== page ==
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Magnus Therning: More Visitor (in Python)

Planet Haskell - Wed, 06/11/2014 - 3:07pm

Right after writing the previous post on the Visitor pattern in Python I picked up another paper on the same topic, Visitor Combination and Traversal Control. Of course this one also used Java for its examples, so once again I decided to use Python to explore the ideas presented.

The first part of the paper is all about writing small visitors that then are combined into more complicated ones. This part is nice but not that exciting. The interesting bit is when it gets to controlling traversal, which means it’s possible to remove the traversal code that usually appear in the accept method each visited type has to implement. Let’s see how that can look in Python.

The full code in this post is available at https://gist.github.com/magthe/beddad5c627946f28748.

First we need a structure to traverse, a simple tree will do.

class Tree(Visitable): def __init__(self, left, right): self.left = left self.right = right   class Leaf(Visitable): def __init__(self, value): self.value = value   def build_tree(): l0 = Leaf(0) l1 = Leaf(1) t0 = Tree(l0, l1) l2 = Leaf(2) t1 = Tree(t0, l2) l3 = Leaf(3) l4 = Leaf(4) t2 = Tree(l3, l4) return Tree(t1, t2)

But before this we really should define Visitor, the base class for visitors, and Visitable, the base class of everything that can be visited.

class Visitor: def visit(self, obj): getattr(self, 'visit_' + obj.__class__.__name__)(obj)   def visit_Tree(self, t): pass   def visit_Leaf(self, l): pass   class Visitable: def accept(self, visitor): visitor.visit(self)

We’ll throw in a visitor for printing the whole tree too:

class Print(Visitor): def visit_Tree(self, t): print('Tree (%s)' % hex(id(t)))   def visit_Leaf(self, l): print('Leaf (%s): %i' % (hex(id(l)), l.value))

Due to the lack of traversal in the accept methods it’s easy to be underwhelmed by the Print visitor:

In [32]: build_tree().accept(Print()) Tree (0x7f1680681a90)

To address this we first need a visitor combinator that runs two visitors in sequence. Unsurprisingly we’ll call it Sequence. Its constructor takes two visitors, and for each node in the tree it passed each one to the node.accept method.

class Sequence(Visitor): def __init__(self, first, then): self.first = first self.then = then   def visit_Tree(self, t): t.accept(self.first) t.accept(self.then)   def visit_Leaf(self, l): l.accept(self.first) l.accept(self.then)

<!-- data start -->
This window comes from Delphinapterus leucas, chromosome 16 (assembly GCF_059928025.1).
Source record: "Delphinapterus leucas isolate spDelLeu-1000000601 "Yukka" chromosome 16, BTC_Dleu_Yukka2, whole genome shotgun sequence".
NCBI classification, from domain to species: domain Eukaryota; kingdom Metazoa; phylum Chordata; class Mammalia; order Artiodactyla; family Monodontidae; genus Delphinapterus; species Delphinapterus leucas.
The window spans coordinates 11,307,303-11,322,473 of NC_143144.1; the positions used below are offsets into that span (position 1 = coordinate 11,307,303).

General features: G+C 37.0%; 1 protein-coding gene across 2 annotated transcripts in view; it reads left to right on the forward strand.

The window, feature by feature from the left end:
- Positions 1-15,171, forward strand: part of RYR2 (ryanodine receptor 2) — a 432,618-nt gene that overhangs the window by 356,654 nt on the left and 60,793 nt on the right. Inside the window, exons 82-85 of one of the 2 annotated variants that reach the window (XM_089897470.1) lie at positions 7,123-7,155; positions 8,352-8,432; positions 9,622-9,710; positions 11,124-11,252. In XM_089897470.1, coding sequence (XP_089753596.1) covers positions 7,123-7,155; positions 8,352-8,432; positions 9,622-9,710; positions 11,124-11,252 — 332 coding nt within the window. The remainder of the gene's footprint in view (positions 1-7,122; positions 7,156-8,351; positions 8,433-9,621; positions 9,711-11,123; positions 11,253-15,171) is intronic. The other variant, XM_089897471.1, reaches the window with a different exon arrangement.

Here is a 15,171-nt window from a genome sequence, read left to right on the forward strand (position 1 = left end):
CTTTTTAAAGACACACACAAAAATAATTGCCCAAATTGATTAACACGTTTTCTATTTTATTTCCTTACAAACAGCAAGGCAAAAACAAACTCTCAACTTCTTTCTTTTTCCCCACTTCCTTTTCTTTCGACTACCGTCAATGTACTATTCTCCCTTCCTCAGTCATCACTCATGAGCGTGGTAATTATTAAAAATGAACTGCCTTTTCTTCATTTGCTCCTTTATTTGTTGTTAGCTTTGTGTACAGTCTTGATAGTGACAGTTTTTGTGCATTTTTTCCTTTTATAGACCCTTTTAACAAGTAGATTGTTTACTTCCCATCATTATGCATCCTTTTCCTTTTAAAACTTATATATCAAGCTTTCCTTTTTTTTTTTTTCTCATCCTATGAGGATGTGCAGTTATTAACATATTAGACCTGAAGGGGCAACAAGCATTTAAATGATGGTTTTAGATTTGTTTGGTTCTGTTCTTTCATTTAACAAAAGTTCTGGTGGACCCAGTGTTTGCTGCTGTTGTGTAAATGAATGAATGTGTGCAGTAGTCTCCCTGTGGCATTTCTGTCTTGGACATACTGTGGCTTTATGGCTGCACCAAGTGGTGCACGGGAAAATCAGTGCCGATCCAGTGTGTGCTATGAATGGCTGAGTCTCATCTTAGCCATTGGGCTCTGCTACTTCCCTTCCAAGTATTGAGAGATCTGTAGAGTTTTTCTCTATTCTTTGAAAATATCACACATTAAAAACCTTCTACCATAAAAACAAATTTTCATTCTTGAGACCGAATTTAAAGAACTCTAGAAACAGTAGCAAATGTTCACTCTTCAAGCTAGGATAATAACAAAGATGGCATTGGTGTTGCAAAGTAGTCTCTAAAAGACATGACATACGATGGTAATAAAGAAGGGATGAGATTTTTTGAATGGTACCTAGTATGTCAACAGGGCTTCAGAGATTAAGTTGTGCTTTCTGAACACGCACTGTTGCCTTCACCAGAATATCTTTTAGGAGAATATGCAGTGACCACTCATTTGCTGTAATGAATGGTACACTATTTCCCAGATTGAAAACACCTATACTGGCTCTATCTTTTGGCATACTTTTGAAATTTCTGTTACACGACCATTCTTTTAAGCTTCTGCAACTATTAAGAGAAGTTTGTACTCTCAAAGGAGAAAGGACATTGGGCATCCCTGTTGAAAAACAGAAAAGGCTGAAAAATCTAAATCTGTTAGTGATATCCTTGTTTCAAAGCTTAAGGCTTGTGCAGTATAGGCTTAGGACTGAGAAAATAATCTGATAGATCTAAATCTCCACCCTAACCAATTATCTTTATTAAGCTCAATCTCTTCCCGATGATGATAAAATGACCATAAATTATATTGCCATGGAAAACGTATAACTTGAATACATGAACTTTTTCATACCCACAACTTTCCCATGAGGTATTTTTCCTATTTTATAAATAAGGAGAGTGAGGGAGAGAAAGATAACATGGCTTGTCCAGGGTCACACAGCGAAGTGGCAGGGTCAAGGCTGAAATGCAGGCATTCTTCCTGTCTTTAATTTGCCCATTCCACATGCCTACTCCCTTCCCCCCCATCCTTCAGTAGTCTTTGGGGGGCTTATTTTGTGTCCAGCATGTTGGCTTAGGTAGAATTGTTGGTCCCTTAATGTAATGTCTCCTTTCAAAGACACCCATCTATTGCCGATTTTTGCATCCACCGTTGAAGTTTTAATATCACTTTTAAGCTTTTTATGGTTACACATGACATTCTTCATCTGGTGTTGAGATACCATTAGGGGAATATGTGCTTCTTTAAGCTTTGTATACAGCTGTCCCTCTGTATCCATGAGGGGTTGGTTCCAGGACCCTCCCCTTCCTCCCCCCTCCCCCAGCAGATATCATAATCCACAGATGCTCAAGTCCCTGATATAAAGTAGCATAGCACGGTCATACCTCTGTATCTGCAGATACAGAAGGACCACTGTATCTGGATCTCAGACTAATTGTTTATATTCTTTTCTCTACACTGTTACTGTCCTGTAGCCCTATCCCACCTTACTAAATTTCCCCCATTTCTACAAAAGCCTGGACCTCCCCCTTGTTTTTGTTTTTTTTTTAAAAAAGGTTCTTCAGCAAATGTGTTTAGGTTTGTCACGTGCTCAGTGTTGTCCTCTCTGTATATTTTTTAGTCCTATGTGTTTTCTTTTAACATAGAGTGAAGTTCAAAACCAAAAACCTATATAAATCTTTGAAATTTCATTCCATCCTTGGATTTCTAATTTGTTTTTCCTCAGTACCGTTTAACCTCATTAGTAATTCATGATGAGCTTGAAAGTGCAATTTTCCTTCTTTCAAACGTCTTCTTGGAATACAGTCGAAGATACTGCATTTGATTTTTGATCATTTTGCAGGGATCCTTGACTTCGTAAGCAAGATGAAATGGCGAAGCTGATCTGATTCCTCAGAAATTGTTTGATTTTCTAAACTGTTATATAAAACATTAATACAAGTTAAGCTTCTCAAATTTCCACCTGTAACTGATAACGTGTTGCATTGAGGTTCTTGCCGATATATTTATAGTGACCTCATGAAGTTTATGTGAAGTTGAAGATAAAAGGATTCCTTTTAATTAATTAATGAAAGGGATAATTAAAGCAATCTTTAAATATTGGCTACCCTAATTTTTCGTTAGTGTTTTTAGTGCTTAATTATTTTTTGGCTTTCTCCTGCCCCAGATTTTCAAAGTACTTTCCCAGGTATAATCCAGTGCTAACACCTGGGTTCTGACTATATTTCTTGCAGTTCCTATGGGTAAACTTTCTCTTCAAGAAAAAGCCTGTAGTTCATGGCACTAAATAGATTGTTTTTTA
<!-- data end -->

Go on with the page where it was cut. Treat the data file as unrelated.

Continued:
The next building block is a visitor that descends one level down from a Tree node.

class All(Visitor): def __init__(self, v): self.v = v   def visit_Tree(self, t): t.left.accept(self.v) t.right.accept(self.v)

At this point it’s worth noting that the name All probably isn’t very well chosen, since we don’t really get all nodes:

In [33]: build_tree().accept(All(Print())) Tree (0x7f1680681278) Tree (0x7f1680681be0)

We only descend one level, but we still keep the name since that’s the name they use in the paper.

With this in place it does become possible to create combinations that do traverse the full tree though. It even becomes rather simple. Traversing top-down is a simple matter of using a sequence that ends with All, and bottom-up is a matter of using a sequence starting with All.

class TopDown(Sequence): def __init__(self, v): Sequence.__init__(self, v, All(self))     class BottomUp(Sequence): def __init__(self, v): Sequence.__init__(self, All(self), v)

First top-down:

In [34]: build_tree().accept(TopDown(Print())) Tree (0x7f1680681ef0) Tree (0x7f16806814a8) Tree (0x7f16806813c8) Leaf (0x7f1680681278): 0 Leaf (0x7f1680681550): 1 Leaf (0x7f1680681a90): 2 Tree (0x7f1680681f28) Leaf (0x7f1680681ba8): 3 Leaf (0x7f1680681a20): 4

Then bottom-up:

In [35]: build_tree().accept(BottomUp(Print())) Leaf (0x7f1680681ba8): 0 Leaf (0x7f16806814a8): 1 Tree (0x7f1680681a90) Leaf (0x7f16806813c8): 2 Tree (0x7f1680681550) Leaf (0x7f1680681278): 3 Leaf (0x7f16806a1048): 4 Tree (0x7f16806a1198) Tree (0x7f16806a1390)

That’s all rather cute I think.

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Haskell on Reddit - Wed, 06/11/2014 - 1:59pm
Categories: Incoming News

System.Directory.removeDirectoryRecursive and symlinks

libraries list - Tue, 06/10/2014 - 2:42pm
Hi all, A crime scene: Prelude System.Directory> :!mkdir a-directory Prelude System.Directory> :!touch a-directory/a-file.txt Prelude System.Directory> :!ln -s "a-directory" "a-symlink-to-a-directory" Prelude System.Directory> :!ls a-directory a-file.txt Prelude System.Directory> :!ls a-symlink-to-a-directory a-file.txt Prelude System.Directory> removeDirectoryRecursive "a-symlink-to-a-directory" *** Exception: a-symlink-to-a-directory: removeDirectory: inappropriate type (Not a directory) Prelude System.Directory> :!ls a-symlink-to-a-directory Prelude System.Directory> :!ls a-directory Prelude System.Directory> :!ls -a a-directory ... Prelude System.Directory> :!ls -a a-symlink-to-a-directory ... Prelude System.Directory> removeDirectoryRecursive is removing all contents *of the directory linked* but is unable to remove the symlink itself. This behavior is surprizing if not dangerous. I understand that this mimics behavior of unlink/rmdir and DeleteFile/RemoveDirecto
Categories: Offsite Discussion

New gtk2hs 0.12.4 release

gtk2hs - Wed, 11/21/2012 - 12:56pm

Thanks to John Lato and Duncan Coutts for the latest bugfix release! The latest packages should be buildable on GHC 7.6, and the cairo package should behave a bit nicer in ghci on Windows. Thanks to all!

~d

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